>I think one of the most rewarding parts of teaching English are the students. Therefore, one of my favorite times is when classes start, and I get to meet a whole group of new students. Very occasionally, this turns out to be a bad experience, but as a whole, I’ve been very lucky with my classes.
I almost always get asked the same questions the first day of class:
1) How long have you been in Chile?
Despite saying more than a year and a half, I always get tips and advice like “You should try pastel de choclo” or “Have you been to Valparaiso? You should go there.”
2) Do you speak Spanish?
Some people have said that I should lie and say no so that students work harder to speak to me in English, but I’m a bad liar.
3) How old are you?
I always tell them to guess, they always guess older than I am.
4) Are you American?
Sometimes I say “No, I’m Chilean” just to see their reaction.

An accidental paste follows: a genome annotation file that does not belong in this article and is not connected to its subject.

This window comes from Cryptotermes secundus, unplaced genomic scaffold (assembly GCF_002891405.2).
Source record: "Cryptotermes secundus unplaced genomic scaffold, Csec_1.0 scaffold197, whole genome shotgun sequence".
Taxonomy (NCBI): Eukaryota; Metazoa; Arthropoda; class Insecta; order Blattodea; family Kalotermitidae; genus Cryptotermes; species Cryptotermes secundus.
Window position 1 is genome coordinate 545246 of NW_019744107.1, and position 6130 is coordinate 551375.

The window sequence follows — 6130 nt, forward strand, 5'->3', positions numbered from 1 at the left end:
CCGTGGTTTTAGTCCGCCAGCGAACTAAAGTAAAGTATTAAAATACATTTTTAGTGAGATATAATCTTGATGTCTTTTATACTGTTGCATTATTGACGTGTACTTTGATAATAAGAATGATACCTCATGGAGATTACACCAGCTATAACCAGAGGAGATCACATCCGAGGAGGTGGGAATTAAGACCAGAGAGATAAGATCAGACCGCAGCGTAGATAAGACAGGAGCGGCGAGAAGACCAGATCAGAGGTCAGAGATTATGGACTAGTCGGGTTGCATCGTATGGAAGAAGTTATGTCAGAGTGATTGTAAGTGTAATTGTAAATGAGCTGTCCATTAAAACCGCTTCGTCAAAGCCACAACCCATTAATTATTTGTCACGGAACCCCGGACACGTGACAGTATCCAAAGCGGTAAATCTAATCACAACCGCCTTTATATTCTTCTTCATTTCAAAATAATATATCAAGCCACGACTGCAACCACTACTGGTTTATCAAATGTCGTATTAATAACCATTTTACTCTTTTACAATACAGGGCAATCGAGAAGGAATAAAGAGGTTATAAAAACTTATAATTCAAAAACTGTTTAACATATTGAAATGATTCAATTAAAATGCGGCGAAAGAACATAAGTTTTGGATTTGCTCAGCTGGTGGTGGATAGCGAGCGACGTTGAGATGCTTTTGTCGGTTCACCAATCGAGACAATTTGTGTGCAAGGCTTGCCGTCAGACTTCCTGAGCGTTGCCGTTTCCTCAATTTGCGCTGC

5) Where are you from?
No one ever knows where Vermont is, unless they know someone who has gone and worked at the ski resorts there. Sometimes I draw a very rough outline of the US and try to point it out.
And only the bold ones dare to ask…
6) Do you have a boyfriend?
I actually haven’t ever had this question (before tonight) when I have been single. But like I said, I’m bad at lying so of course I just said no. Then they all looked at me with pity and asked, “But miss, WHY NOT?”
Which brings me to my point. Along with wet hair and living alone, not having a pololo (boyfriend) is cardinal sin according to the Bible of Chile. Maybe it’s because it seems like everyone in Chile has a parjea (partner). It’s a very couple-y country. There’s a belief (and correct me if I’m wrong) that after you get past a certain age, if you don’t have a significant other, life is kind of the pits.
I’m not going to lie, it would be nice to have a boyfriend, but I’m 24. I am young. I have time to find the one. And maybe (probably?) the one won’t even be Chilean. So calm down, the general population of Chile, I’ll be fine.